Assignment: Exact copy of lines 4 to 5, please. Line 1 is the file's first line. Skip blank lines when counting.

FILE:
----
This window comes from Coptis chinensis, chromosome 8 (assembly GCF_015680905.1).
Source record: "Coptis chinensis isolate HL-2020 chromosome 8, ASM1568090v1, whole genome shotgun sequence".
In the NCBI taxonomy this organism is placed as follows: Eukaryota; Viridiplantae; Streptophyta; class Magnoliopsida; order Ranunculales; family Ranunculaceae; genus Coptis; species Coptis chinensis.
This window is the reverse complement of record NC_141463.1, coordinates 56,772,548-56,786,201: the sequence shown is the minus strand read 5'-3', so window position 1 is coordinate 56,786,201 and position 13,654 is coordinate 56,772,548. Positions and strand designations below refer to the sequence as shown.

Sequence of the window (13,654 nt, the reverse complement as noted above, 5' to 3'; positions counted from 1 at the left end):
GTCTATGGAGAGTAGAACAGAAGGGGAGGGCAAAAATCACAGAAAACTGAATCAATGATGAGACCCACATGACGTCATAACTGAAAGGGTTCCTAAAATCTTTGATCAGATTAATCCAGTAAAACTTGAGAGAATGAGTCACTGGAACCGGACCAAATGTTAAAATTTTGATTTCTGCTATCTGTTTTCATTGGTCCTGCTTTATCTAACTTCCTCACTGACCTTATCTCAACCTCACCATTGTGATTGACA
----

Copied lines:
This window is the reverse complement of record NC_141463.1, coordinates 56,772,548-56,786,201: the sequence shown is the minus strand read 5'-3', so window position 1 is coordinate 56,786,201 and position 13,654 is coordinate 56,772,548. Positions and strand designations below refer to the sequence as shown.

Sequence of the window (13,654 nt, the reverse complement as noted above, 5' to 3'; positions counted from 1 at the left end):